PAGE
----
Skip to main Content
Energy

BP signs gas sale deal with Alaska pipeline development agency

BP has signed a binding agreement saying it is committing to sell gas to Alaska's gasline project, according to a release Monday from the Alaska Gas Development Corp.

Alaska's gas line project, a major initiative of Gov. Bill Walker's administration, depends on support from Alaska's major natural gas producers, and its future is far from secure.

Though the producers have expressed support for the project, BP is the first to sign such a commitment.

AGDC called the agreement, signed Friday, "binding." The state agency and BP agreed to key terms for gas sales of pricing and volume, the agency said.

But the agency did not disclose the volume or price, a key question in determining the project's viability.

Bob Dudley, BP chief executive, said in the agency's press statement that the project is good for the oil company, Alaska and the environment.

"We are very pleased to be part of the state's vision to bring Alaskan natural gas to new and expanding markets globally," Dudley said.

"This agreement means Alaskans are one step closer to cleaner air, more jobs and more affordable energy to power homes and businesses," Walker said in the statement.

AGDC calls the deal with BP a "precedent agreement," one that sets the stage for a long-term Gas Sales Agreement with BP to be completed later this year.

The Walker administration said the deal with BP is a major step forward.

But Sen. Cathy Giessel, R-Anchorage, said it leaves unanswered fundamental questions and underscores the need for agreements with other major North Slope producers.

"This is a nice press release about some results from negotiations that are moving forward and that's great, but it doesn't give me any more sense of security that this project is viable," she said.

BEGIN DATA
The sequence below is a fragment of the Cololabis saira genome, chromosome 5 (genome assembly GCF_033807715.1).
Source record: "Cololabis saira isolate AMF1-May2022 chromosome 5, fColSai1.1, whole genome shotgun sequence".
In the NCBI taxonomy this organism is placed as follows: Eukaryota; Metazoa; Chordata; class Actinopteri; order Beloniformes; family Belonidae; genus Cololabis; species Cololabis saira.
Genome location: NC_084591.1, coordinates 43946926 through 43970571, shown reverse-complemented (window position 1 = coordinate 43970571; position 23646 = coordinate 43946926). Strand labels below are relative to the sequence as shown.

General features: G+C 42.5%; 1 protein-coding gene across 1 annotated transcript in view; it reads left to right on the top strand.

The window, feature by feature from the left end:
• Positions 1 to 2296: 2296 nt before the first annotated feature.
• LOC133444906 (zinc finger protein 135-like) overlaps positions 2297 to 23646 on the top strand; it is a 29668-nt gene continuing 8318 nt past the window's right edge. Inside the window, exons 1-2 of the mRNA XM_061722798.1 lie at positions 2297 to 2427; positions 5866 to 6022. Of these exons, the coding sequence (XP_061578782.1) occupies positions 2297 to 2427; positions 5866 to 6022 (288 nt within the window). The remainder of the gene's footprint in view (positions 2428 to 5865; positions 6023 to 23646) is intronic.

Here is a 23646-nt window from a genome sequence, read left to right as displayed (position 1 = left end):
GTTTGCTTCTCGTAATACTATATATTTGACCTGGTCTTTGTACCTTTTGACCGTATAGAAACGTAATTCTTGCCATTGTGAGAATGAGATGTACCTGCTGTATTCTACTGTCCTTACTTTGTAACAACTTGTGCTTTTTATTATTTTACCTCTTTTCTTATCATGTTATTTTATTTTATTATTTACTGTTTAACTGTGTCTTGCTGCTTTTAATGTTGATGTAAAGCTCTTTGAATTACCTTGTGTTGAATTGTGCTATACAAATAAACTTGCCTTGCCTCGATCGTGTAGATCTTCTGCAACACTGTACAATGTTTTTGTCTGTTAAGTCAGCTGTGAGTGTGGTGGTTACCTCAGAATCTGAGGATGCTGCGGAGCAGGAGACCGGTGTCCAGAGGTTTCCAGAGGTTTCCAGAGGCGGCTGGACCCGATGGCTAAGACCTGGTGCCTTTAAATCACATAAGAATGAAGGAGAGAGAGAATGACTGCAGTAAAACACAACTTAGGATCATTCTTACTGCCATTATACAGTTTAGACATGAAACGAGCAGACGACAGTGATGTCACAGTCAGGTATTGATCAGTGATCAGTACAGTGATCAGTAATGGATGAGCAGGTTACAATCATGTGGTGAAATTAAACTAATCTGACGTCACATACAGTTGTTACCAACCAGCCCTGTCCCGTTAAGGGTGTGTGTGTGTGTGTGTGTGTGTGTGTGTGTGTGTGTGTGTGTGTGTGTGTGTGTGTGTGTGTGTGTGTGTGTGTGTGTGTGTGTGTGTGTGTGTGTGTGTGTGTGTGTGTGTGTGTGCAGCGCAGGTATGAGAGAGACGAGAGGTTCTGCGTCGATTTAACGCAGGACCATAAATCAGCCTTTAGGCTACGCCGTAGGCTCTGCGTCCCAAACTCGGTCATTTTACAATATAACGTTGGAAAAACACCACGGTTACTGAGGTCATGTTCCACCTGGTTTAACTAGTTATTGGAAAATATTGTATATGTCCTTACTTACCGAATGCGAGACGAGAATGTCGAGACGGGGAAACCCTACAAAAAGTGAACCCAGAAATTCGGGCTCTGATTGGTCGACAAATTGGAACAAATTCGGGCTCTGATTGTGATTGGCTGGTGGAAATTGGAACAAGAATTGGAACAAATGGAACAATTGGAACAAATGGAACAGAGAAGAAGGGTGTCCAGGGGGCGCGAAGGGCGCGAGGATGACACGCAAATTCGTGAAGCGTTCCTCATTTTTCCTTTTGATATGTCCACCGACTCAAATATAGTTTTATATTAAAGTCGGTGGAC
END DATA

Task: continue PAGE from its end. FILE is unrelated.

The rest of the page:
Through leases with the state, BP controls about one-third of the giant volumes of gas planned for the project.

But other owners at Prudhoe Bay, ExxonMobil and ConocoPhillips, must also commit their portion of the gas to the project, Giessel said.

Walker, in an interview Monday, said he anticipates that similar agreements will be completed with ConocoPhillips and ExxonMobil "in the not-too distance future."

The Alaska project would super-chill North Slope gas into liquefied natural gas or LNG and ship it by oceangoing tanker to Asian utilities.

Giessel said it's questionable whether the agreement should be called "binding." Gas sales agreements involving the three major producers ultimately have to be approved by the Legislature, she said.

Former Republican state senator Mike Dunleavy, a challenger to Walker's re-election bid in 2018, said it's still unknown whether the project makes economic sense.

"Today's AGDC announcement appears long on optics and short on information," he said. "What price? What volume? What risk? To be borne by who? Do Alaskans trust this governor to make a decision that will impact them for generations?"

Walker said the financial markets will provide the ultimate test of the project's viability at the point that they decide to invest.

"But you can't get there until you have pieces we're putting together now," he said.

Major Chinese-owned companies are studying the project for potential long-term investment. China is Alaska's largest trading partner and leads the world in projected natural gas consumption, as it seeks to reduce carbon emissions and other pollution from coal-fired power plants and diesel engines.

First gas would not be produced until at least 2023, if at all.

Larry Persily, a former federal gasline coordinator, said it's not surprising key terms of the deal have not been disclosed, given that the state agency and BP are operating in a competitive environment.

He said it's a good sign the CEO of a major oil company agreed to put his name on the press release.

"This is a positive step, but it's just one of many," he said.

Local news matters.

Support independent, local journalism in Alaska.

Comments